Authors: Malcolm Pryce
I missed Vanya. Of all the clients who had sat across the desk from me, he was one of the very few I actually liked. I grieved for him, but I didn’t kid myself I could have saved him and because of that I know the pain will fade. I grieved for Arianwen too and with her I am not so sure. Despite all the comforting words people give me I know in my heart her death was my fault. I should have foreseen it. That’s what I get paid for.
I don’t know whether Old Barnaby killed Goldilocks and his sister, and really I don’t care. As a witch doctor it’s not my job to tie up all loose ends, that’s what cops are for, and even they understand that sometimes ends are best left untied. If Goldilocks and his sister really are in the foundation of the dam they are probably better off. Life didn’t deal them much of a hand; sometimes life doesn’t and there is nothing in all the world you can do about it except play with what you’ve got or quit the game. Now they are at peace. And they have a concrete headstone provided by the Corporation, which is more than most people get; the biggest ever, too; not even Barnaby will get a bigger one than that.
Calamity was waiting on the platform holding a small package wrapped in newspaper. She grinned at me and I did not need to ask how she had got on with her errand, the glee burning fiercely in her eyes already told me. I reached out and tousled her hair, aware of an upsurge of love in my heart. I made a mental note that if she ever wanted to start out on her own again I would definitely stand in her way. Calamity’s place was in my office, because sometimes even witch doctors get sick.
We walked down the platform to where an old lady stood waiting with a small suitcase at her feet. It was Ffanci Llangollen, the singer who once made a trademark of singing about how it would be a lovely day tomorrow. When a great tragedy struck she went on the road and continued to sing, travelling on nothing but the fuel of hope. We greeted each other. Clasped under her arm was a folder from Mooncalf Travel, covered in the stickers of the grand hotels and the railway companies and shipping lines. We told Ffanci we were sorry about the loss of her sister and she thanked us graciously.
‘No shopping trolley,’ I said with the deliberate banality that sometimes helps us through the difficult moments.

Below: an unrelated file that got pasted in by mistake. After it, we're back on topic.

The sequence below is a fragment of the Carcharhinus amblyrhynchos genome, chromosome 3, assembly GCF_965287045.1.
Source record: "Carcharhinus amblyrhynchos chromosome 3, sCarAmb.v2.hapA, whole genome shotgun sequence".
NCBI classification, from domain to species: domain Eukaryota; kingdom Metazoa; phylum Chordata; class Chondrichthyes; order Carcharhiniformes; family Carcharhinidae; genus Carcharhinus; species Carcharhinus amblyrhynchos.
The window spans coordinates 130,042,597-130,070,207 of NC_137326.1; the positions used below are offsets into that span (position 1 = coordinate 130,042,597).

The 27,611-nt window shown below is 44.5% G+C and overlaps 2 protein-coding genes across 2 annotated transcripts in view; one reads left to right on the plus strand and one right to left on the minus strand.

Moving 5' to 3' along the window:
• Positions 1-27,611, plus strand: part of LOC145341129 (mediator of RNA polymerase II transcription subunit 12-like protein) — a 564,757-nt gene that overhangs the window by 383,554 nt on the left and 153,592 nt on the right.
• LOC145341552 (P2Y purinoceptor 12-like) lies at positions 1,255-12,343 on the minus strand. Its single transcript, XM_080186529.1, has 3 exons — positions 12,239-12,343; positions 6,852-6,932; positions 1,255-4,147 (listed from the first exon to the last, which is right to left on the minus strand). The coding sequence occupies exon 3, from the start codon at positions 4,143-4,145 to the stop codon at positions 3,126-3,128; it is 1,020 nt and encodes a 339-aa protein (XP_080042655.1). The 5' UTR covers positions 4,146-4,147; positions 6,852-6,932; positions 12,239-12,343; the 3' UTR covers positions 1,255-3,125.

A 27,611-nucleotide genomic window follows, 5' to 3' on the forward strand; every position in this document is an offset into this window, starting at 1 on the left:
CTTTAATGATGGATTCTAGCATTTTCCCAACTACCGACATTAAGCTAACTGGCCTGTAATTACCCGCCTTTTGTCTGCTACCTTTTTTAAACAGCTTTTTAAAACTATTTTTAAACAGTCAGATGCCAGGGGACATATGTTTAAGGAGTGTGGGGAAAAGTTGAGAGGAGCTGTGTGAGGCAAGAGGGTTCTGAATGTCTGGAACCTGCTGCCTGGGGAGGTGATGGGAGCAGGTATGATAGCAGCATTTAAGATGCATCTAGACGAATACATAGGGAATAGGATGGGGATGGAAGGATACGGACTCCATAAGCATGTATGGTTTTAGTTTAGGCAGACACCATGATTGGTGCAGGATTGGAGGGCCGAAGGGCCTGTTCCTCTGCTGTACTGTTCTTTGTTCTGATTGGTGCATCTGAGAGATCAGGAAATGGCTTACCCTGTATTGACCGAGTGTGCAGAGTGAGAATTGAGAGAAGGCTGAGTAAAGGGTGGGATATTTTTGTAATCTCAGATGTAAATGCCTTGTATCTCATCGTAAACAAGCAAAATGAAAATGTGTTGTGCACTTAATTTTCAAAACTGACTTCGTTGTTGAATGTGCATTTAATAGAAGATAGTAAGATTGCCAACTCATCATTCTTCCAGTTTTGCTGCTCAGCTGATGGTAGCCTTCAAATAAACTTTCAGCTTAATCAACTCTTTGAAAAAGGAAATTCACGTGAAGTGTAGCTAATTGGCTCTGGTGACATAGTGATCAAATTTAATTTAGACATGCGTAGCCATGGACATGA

‘They don’t allow them on the Orient Express, so Mr Mooncalf was kind enough to give me this nice suitcase. I feel just the part now, like a dowager. He’s been ever so helpful, gave me the tickets gratis on account of my recent . . . misfortune. He wished me luck on my quest. He mentioned you: said you seemed to have got a wild fancy into your head about the tickets he gave you last time. He seemed quite put out about it. A simple oversight, he said, which you have misinterpreted out of all proportion. You will go and make your peace with him, won’t you?’
‘We’ll go directly after seeing you off.’
She smiled and waved something which she was clutching in her hand. It was a talisman.
‘A ticket to Hughesovka,’ I said.
‘Not just there but all the way to Vladivostok if need be.’
‘It’s a big continent.’
‘I know. I once met a man who surveyed it and told me it was as wide as the human heart. I have never given up hope. And I never will as long as my heart beats. This isn’t just a ticket to Hughesovka, Mr Knight, it’s a return – for two.’
Calamity unwrapped the newspaper package and revealed a little girl’s sandal. It had once been bright red but time and mud had now reduced it to the colour of burned umber. The guard blew his whistle. Calamity gave her the shoe.
I would like to thank my former editor Mike and my current editor Helen, and my agent Rachel. In addition, a substantial part of this manuscript was written while struggling with illness. I would therefore like to express my sincere thanks to all those whose help and support helped me get through this difficult period, particularly my family in Aberystwyth, David and Anwen, Andy and Lynda, Mitchy, Martin, Richard and Betsy, Nick Topley, Karen Penry, Boot and Rachey.
was born in the UK and has spent much of his life working and travelling abroad. He has been, at various times, a BMW assembly-line worker, a hotel washer-up, a deck hand on a yacht sailing the South Seas, an advertising copywriter and the world’s worst aluminium salesman. In 1998 he gave up his day job and booked a passage on a banana boat bound for South America in order to write
Aberystwyth Mon Amour
. He spent the next seven years living in Bangkok, where he wrote three more novels in the series,
Last Tango in Aberystwyth, The Unbearable Lightness of Being in Aberystwyth
Don’t Cry for Me Aberystwyth
. In 2007 he moved back to the UK and now lives in Oxford.
Aberystwyth Mon Amour
Last Tango in Aberystwyth
The Unbearable Lightness of Being in Aberystwyth
Don’t Cry for Me Aberystwyth
First published in Great Britain 2009
This electronic edition published in 2011 by Bloomsbury Publishing Plc
Copyright © 2009 by Malcolm Pryce
Lyrics from ‘It’s a Lovely Day Today’ by Irving Berlin © Irving Berlin Music Corp (ASCAP). All rights administered by Warner/Chappell Music Ltd. All rights reserved.
Extract from The Complete Poems of C Day Lewis published by Sinclair-Stevenson © 1992 in this edition The Estate of C Day Lewis. Reprinted by permission of The Random House Group Ltd.
Lyrics from ‘Folsom Prison Blues’ by John R Cash © 1955 Hi-Lo Music, Inc. (BMI). Copyright renewed 1984 and assigned to House of Cash, Inc. (BMI), administered by Bug Music in the USA. All rights outside the USA administered by Unichappell Music, Inc. All rights reserved. Reproduced by kind permission of Carlin Music Corp London NW1 8BD.
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A CIP catalogue record for this book is available from the British Library
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